Anyway, the piece in question is about Steven Neary’s twice-a-year visits to the psychiatrist. The trick-cyclist seems to be a rather unpleasant fellow; when Steven proffers his hand, as he has learned it is polite to do, the psychiatrist refuses to shake it. He then avidly notes the distress that this can cause Steven and blames Steven’s resulting behaviour on his father and support workers for ‘failing to set boundaries’.
If Mr. Neary senior remonstrates with him, the psychiatrist goes into Sly Game Playing Mode: “It looks like the conflict increases your anxiety, Mr. Neary”.
I want to ask Dr. S., “That being so, why are you provoking conflict? What are you getting out of making Steven miserably disoriented and his father stressed? It doesn’t seem a very professional way to act, more a sociopathic/sadistic one. Quite apart from professional considerations, to refuse to co-operate in a conventional exchange of courtesies is simple oikish bad manners. You’re being plain rude.”
Steven’s father once tried to let Steven down gently by suggesting that Dr. S. had a sore place on his hand, but it didn’t help, as Steven then wanted to see the scab. I have a fantasy in my head of Mr. Neary telling Steven the truth, and reminding him in the consulting room: “Dr. S. doesn’t shake hands, remember, Steve? Dr. S. doesn’t shake hands because…?”
“Because he’s an arsehole, Dad.”
Another corker of a Laughing Boy tale from the MyDaftLife archives posted by Dr. Ryan to Twitter today. LB’s commitment to putting reality (as he saw it) out there into the world is fabulous, and his dedication to dressing to suit himself is equally delectable.
No less impressive is his mother’s determination to let him be himself, in all circumstances. Yesterday, at Connor’s inquest, she even corrected her own barrister’s clumsy use of language:
Barrister: From an early age you knew something wasn’t quite right with Connor?
Dr. Ryan: Not ‘wasn’t right’. He was different.
Salute you, ma’am. There speaks a mother who is definitely good enough, plus a whole lot better than that.
I’d like to think Grenouille has been similarly encouraged to be an individual. If the reactions of the respite carers are anything to go by, I think we’re getting there. The carers were in at the weekend, a long-time worker and a new one who was on only her second training shift.
The senior carer was grinning broadly as she did the handover, but didn’t say anything to explain her amusement. I raised my eyebrows at her, but she gave me the tiniest shake of her head. At the front door, she said, “See you soon! Always a pleasure!”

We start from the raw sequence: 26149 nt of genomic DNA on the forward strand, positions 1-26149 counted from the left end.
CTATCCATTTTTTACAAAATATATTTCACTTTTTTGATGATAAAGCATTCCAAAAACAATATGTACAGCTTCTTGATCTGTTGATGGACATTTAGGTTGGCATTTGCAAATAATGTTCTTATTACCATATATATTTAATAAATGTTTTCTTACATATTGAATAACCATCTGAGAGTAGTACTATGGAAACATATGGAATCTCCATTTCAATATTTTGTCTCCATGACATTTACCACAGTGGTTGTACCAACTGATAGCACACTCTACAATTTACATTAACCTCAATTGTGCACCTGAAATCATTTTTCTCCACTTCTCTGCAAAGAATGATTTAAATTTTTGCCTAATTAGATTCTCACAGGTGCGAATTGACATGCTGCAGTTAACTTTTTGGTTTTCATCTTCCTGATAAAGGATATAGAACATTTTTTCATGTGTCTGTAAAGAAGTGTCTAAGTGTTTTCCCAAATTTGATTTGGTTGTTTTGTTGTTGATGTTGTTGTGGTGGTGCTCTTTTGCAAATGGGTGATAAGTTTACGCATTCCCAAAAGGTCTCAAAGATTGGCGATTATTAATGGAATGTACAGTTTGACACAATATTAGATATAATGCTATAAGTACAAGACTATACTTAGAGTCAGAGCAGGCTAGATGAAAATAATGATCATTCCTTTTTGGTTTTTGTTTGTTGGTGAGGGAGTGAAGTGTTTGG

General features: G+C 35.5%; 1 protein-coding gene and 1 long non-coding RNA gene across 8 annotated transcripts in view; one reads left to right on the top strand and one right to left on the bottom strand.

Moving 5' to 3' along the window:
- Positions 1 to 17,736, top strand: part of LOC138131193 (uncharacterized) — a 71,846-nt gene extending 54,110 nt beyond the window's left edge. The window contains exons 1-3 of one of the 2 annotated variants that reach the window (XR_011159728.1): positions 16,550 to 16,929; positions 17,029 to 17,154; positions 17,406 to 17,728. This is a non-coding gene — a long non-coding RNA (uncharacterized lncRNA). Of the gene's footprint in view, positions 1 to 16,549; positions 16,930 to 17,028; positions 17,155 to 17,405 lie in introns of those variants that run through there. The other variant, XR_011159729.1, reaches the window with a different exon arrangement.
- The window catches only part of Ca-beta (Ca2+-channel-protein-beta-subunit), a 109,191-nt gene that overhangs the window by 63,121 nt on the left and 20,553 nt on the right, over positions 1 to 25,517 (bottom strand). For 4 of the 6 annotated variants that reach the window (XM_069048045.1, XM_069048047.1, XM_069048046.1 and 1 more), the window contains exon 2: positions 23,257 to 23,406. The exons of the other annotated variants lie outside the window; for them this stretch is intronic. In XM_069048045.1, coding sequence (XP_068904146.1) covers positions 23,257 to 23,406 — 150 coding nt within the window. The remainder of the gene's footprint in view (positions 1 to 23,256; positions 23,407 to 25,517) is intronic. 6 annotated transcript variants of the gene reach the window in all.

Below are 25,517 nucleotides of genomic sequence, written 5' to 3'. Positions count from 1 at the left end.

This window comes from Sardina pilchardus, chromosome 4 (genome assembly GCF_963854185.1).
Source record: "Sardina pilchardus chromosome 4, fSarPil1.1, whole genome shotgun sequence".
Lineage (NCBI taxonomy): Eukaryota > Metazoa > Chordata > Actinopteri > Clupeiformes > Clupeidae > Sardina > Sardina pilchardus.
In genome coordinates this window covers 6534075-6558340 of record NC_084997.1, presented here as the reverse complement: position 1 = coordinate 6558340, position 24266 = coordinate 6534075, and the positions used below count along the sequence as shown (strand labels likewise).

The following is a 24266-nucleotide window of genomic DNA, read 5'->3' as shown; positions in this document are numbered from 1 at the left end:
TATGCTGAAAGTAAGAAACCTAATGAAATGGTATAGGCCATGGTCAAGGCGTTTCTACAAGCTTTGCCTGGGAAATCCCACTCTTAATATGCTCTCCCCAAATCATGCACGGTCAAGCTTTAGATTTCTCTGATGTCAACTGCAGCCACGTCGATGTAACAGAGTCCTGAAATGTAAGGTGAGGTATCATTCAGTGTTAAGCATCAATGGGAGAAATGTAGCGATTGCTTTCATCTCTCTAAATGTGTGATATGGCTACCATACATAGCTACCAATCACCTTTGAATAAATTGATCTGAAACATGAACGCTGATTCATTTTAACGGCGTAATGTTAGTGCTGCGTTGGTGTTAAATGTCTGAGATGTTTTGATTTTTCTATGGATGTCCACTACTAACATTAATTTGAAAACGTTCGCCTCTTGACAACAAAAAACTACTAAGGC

I said, “I’m coming out now. I need to put our car in the garage once the drive’s clear.”
Both the carers got into their cars and started their engines, then the senior turned her engine off, got out and began wiping the windscreen.
“So come on, what gives?”
“Oh, I know I keep repeating myself, but that kid of yours cracks me up.” The senior carer began to giggle as the new carer drove towards the gates.
“What happened this time?”
“Well, I was helping Grenouille with something and we were joshing around like we usually do, you know, having a bit of a leg-pull.”
I do know. This particular carer has teenage children only a little older than mine, and talks to G and Eldest in the same matey way that she talks to her own offspring. It’s always perfectly judged, and G is developing a nice line in repartee.
“So..” The carer’s voice was splitting with mirth as she remembered, “…G gave me the stink-eye and a telling off, as usual, and New Carer said, ‘Is she teasing you, G?’ and I said…” the carer snorted with laughter “…you know, pretending to be all innocent, I said, ‘Would I do a thing like that, G?’ But G just gave me another of those looks, didn’t answer, so I said, ‘Go on, you not got anything to say?’ and…”
The carer was now gasping with laughter, “…and there was this other pause and then G said, – ahahahahah! – G said, totally straight-faced, ‘My Mum always says, if you can’t say something nice…’ “
The carer doubled up over the bonnet, roaring, then straightened, wiping her eyes. “And that was it. Didn’t even bother to finish off the phrase. It was like, that’s all you’re getting, deal with it. Oh, I was in stitches, properly put in my place, but New Carer didn’t see the funny side at all. I think she thinks it’s inappropriate to kid around with a disabled child. Unkind, she thinks. But you know, I know G is more than capable of dishing it back out. Sharp as a tack, that kid, as well as hilarious. I think it would be patronising not to treat G like any other teenager.”